Ejaculatory dysfunction—the evolution of a new understanding
Review Article

Ejaculatory dysfunction—the evolution of a new understanding

Chris G. McMahon

Australian Centre for Sexual Health, Sydney, NSW 2065, Australia

Correspondence to: Chris G. McMahon. Australian Centre for Sexual Health, Sydney, NSW 2065, Australia. Email: chrisgmcmahon@gmail.com.

Abstract: As long as man has breathed, his fascination, pursuit and quest for the perfect sexual experience have remained one of his principal raisons d’être. After thousands of years, millions of words and pictures, and billions of attempts, he still often finds the goal largely unobtainable. Until recently, our understanding of premature ejaculation (PE) was an eclectic mix and homogenization of ancient historical and culturally diverse influences. However, recent basic and clinical research has resulted in a new understanding and a paradigm shift in the way we classify, define, evaluate, diagnose and treat PE.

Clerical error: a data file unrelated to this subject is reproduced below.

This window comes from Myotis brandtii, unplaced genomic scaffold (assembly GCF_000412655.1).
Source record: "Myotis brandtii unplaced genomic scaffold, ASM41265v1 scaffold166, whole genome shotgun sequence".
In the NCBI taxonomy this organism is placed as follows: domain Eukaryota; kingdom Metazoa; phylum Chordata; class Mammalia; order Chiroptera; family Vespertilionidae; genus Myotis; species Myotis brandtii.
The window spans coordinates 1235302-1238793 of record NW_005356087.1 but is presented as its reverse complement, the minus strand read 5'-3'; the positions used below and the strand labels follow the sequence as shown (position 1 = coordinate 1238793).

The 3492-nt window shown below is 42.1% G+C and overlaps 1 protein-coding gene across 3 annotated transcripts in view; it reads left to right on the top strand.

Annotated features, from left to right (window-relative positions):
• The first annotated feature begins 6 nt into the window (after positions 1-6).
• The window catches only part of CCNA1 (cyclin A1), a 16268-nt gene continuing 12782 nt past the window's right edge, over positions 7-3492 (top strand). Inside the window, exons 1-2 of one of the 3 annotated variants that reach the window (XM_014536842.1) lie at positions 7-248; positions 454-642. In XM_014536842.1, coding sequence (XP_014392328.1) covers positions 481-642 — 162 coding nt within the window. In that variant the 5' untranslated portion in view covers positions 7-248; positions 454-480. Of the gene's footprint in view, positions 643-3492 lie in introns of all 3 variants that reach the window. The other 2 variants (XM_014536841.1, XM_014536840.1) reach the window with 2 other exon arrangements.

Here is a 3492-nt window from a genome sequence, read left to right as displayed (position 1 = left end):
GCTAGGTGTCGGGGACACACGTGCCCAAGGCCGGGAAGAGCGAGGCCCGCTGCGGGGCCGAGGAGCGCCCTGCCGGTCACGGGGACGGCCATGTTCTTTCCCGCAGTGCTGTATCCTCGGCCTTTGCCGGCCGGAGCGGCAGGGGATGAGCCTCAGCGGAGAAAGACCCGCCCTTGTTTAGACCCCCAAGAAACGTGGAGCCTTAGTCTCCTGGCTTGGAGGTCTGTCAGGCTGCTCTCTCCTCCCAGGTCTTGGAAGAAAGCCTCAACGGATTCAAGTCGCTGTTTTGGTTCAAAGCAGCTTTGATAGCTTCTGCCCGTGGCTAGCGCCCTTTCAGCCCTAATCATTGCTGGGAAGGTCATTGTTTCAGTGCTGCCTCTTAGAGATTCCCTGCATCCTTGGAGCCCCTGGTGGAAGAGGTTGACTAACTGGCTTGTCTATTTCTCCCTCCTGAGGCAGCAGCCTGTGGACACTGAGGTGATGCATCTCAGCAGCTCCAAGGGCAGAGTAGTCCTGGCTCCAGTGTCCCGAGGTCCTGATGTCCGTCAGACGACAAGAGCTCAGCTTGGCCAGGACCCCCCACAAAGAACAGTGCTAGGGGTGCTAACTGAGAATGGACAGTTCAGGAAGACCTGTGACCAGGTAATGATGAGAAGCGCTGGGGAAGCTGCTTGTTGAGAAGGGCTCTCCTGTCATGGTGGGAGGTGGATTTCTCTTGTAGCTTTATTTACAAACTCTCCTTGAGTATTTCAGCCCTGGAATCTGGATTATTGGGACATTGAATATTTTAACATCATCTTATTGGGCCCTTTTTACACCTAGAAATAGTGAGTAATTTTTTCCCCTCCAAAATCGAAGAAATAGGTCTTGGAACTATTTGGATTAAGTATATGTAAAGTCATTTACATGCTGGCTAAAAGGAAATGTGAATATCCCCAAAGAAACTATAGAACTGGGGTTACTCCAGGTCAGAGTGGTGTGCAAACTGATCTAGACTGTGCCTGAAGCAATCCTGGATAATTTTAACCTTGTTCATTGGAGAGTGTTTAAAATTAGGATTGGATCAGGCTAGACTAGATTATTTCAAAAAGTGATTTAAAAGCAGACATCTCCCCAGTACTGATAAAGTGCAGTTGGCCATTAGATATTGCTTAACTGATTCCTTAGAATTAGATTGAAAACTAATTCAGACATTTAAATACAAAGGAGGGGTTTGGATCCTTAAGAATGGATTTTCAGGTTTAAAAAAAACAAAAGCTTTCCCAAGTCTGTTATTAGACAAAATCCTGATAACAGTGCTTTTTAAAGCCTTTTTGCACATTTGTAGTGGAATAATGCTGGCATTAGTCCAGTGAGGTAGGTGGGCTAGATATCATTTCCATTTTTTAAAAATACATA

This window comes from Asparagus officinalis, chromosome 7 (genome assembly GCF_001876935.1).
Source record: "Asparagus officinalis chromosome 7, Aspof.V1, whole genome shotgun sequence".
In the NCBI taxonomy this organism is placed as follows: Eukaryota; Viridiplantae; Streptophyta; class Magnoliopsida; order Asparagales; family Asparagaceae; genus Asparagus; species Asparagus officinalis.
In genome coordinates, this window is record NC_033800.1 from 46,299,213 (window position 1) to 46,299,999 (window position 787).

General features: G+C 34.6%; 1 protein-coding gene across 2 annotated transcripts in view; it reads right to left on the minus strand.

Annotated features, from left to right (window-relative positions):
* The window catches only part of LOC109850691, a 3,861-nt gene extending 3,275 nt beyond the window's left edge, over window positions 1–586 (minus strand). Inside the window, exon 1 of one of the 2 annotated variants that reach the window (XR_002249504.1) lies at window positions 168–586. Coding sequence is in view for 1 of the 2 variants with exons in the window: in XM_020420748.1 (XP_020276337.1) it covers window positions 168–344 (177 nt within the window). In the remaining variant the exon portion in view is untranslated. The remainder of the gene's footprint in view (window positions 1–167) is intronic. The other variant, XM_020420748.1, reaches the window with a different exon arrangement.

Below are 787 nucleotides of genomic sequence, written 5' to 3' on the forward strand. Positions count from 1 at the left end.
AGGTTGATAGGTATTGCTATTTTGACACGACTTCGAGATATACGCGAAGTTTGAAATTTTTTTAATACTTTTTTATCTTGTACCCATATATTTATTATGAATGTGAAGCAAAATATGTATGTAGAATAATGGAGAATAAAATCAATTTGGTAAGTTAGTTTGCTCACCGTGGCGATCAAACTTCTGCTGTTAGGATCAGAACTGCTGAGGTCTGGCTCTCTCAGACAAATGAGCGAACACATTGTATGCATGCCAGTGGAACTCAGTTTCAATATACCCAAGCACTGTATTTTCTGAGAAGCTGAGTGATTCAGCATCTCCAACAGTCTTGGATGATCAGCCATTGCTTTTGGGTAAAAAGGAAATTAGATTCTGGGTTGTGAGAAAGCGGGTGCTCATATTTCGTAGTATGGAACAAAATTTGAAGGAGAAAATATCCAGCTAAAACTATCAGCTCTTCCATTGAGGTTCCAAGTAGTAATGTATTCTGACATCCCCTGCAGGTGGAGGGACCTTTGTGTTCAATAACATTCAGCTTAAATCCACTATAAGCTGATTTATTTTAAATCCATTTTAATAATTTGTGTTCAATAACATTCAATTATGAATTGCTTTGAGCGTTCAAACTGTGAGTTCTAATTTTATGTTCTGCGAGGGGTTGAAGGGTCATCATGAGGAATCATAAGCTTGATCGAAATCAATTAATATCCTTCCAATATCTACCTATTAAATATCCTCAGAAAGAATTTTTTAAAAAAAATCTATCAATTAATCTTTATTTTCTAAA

Keywords: Premature ejaculation (PE); ejaculatory dysfunction

Submitted Jan 31, 2016. Accepted for publication Mar 07, 2016.

doi: 10.21037/tau.2016.05.12

In many ancient cultures and times, there were many references to the importance of ejaculation and the art of love and sexuality. The Bible states that semen was intended to be deposited only in vaginas and mainly for the purpose of procreation. Men were told: “Be fruitful, and multiply and replenish the earth” (Genesis 2). The punishment for not obeying God’s law was death, as Onan was to discover to his peril. Onan’s father, Judah, forced him to marry his brother’s widow Tamar, whom he did not love. Onan discovered that during coitus he could not ejaculate into Tamar: “he spilled it (semen) on the ground, and the thing which he did displeased the Lord: wherefore He slew him” (Genesis 38).

The Indian god Shiva, who has the power to destroy and create, is often represented with an erect phallus, a symbol of power and fertility. Because Shiva always holds back his seed, the “lingam” (penis) remains erect, as a potential creator (1). Semen is considered to be a precious substance in Indian cultures and many myths have been created around it (2). Atharva-ved, one of the ancient Indian religious books mentions that 100 drops of blood are required to make one drop of semen. Loss of semen was considered then (and still is) as a loss of strength. Male weakness caused by a loss of semen is called “mardana-kamzori” (2); this and premature ejaculation (PE) is collectively known as “Dhat syndrome” (3).